Another Reason has been the presence of a growing Number of Sufi Orders and Groups.[citation needed] Amongst these is the Murabitun, a group that has a strong following in Spain.

Political parties

When the first democratic elections took place in April 1994 two Muslim parties emerged, the Africa Muslim Party and the Islamic Party. The AMP contested the National Assembly as well as the provincial legislature and the IP contested only the Western Cape provincial legislature. Neither party was able to secure seats in either legislature.

No representative Muslim party contested the 1999 elections.

The 2004 elections were contested by the AMP and the Peace and Justice Congress, again without success.[5]


Besides political parties, a number of Islamic organisations operate in South Africa, looking after various aspects of Muslim life. Major organisations include the Muslim Judicial Council, whose activities include the provision of Halaal certification of food. The South African Hajj and Umrah Council (SAHUC) looks after the needs of South Africa's pilgrims and is responsible for the issuing of Hajj permits. There exist many other local organisations that look after the interests of their communities.[who?][citation needed]

Organisations such as PAGAD have received attention for their fight against the scourge[peacock term] of gangsterism and drugs. PAGAD consisted of mainly Muslim people, but were joined by people from various religions. PAGAD, as the name suggests, was ostensibly formed to combat the rising trends of gangsterism and drug use. It became known more prominently, however, as proponents of urban terror.[6] They were implicated in over 300 acts of violence, the majority of which involved explosives. PAGAD's operations largely ceased after the arrest and prosecution of its leaders in 2000.[7]

Ahmadiyya Muslim Community is also present.

Prominent Muslims

Prominent Muslims are found in many spheres of South African life, notably in politics where they are represented at all levels of government.

Members of the Cabinet have included Naledi Pandor, former Minister of Education, and current Minister of Science and Technology, as well as Enver Surty. Essop Pahad and his brother Aziz Pahad. Other former Ministers include Kader Asmal (Education) and Dullah Omar [Justice,Transport].

In addition to Cabinet ministers, there are a number of Members of Parliament as well as councillors in the various provinces.[who?] The former Western Cape premier, Ebrahim Rasool, is Muslim (Rasool is currently serving as South Africa's Ambassador to the United States of America). Imam Hassan Solomon (Raham) was a Member of Parliament from 1994 until his death in 2009. During the struggle for liberation, Imam found himself being asked by many communities to preach, even in churches! He joined the United Democratic Front, seen by many as a front for the banned African National Congress (ANC). During his years in exile in Saudi Arabia, Imam Solomon furthered his Islamic education, but was always available to enlighten people on the situation in South Africa. Imam Solomon returned to South Africa in 1992, and took up a seat in the National Assembly in Parliament following the first democratic elections in 1994. He served Parliament until his death in 2009.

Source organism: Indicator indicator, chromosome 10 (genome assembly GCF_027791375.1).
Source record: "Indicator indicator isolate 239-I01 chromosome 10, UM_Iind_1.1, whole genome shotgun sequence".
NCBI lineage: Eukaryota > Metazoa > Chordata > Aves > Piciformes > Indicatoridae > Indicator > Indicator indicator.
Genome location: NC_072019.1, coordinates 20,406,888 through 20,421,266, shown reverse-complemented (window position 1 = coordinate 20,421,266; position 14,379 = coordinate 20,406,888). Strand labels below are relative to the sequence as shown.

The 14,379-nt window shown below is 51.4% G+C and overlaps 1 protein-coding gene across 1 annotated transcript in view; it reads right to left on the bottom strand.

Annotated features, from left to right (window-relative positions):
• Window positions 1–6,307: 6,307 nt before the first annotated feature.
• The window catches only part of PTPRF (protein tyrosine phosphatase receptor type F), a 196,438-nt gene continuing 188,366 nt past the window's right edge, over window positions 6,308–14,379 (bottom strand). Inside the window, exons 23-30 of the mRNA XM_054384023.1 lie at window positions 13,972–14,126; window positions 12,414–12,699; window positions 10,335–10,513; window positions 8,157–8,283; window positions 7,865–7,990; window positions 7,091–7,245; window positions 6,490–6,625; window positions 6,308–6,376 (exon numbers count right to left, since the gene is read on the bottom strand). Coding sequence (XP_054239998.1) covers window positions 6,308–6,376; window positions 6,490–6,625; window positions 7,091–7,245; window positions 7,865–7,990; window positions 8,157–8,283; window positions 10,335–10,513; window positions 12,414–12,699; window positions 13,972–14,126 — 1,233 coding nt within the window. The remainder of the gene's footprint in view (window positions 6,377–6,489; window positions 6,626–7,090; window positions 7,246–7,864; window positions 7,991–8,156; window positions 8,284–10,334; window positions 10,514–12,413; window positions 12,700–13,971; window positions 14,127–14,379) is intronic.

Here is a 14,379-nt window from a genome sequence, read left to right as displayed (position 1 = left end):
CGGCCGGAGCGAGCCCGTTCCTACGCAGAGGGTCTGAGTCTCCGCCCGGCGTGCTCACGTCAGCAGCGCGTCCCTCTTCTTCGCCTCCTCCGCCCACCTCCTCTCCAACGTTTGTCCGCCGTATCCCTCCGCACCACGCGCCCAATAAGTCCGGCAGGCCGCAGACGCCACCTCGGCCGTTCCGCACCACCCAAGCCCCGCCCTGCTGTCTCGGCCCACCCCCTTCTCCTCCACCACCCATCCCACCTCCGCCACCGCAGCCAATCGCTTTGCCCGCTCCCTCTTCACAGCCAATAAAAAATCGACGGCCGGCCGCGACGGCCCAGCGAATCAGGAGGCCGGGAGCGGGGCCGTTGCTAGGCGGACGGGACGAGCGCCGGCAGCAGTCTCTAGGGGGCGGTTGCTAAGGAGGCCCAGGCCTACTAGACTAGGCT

Ismail Mahomed was the first post-apartheid Chief Justice of South Africa.

In sport, the most prominent South African Muslim is Test cricketer Hashim Amla. In rugby, the new talent of Ismaeel Dollie has come to the fore.

Hazrat Sheikh Ahmed Badsha Peer was a highly respected Sufi. He arrived in South Africa in 1860 as an indentured labourer and was given an honourable discharge by the colonial British authorities when he was discovered to be mystic. . His tomb is at the Badsha Peer Square/Brook Street Cemetery in Durban.[8]

Abu Bakr Effendi was a Osmanli qadi who was sent in 1862 by the Ottoman sultan Abdülmecid I at the request of the British Queen Victoria to the Cape of Good Hope, in order to teach and assist the Muslim community of the Cape Malays.

Riaadh Moosa is a popular comedian.

South African schools of Islam

Most South African Muslims are members of the Sunni branch of Islam; there are however a small number of individuals who had converted to the Shi'a school. Although they were vocal in the late 1980s and early 1990s, they seem to have become part of the silent Muslim minority at the turn of the 21st century. This could be attributed to the fact that South Africa's large Sunni oriented community have not adopted a favourable and accommodating attitude towards the Shi'is, and that Iran's influence had dwindled in the 1990s. Organizations such as the Jamiat ul-Ulama of the Transvaal (est. 1923), The Muslim Judicial Council (est. 1945)The jamaa of nepali Muslims whose leader is today Dr Jigme Rai and Muslim Youth Movement of South Africa (est. 1970) enjoyed a fair amount of moral and financial support from the Muslim community for their social welfare activities. The once strong Muslim Students Association of South Africa (est. 1974), which had branches on many tertiary campuses, became less vocal and thus lost its grip on student activities; the MSA was thus replaced by Islamic societies that were either independent or affiliates of other Muslim organizations outside these institutions. The Muslim Students Association of South Africa has recently been very active once again. The first National Muslim Students Association of South Africa Conference (first in the last 10 years) was held in Durban in January 2004. MSA representatives from all over the country met here. This was hoped to be a new future of student work in the country. There is also a recent presence of the Ahmadiyya Muslim Community who established in the country in 1946,[9] and a small community of Qur'an Alone Muslims.[10][11] There is also a Sufi community.[12][13]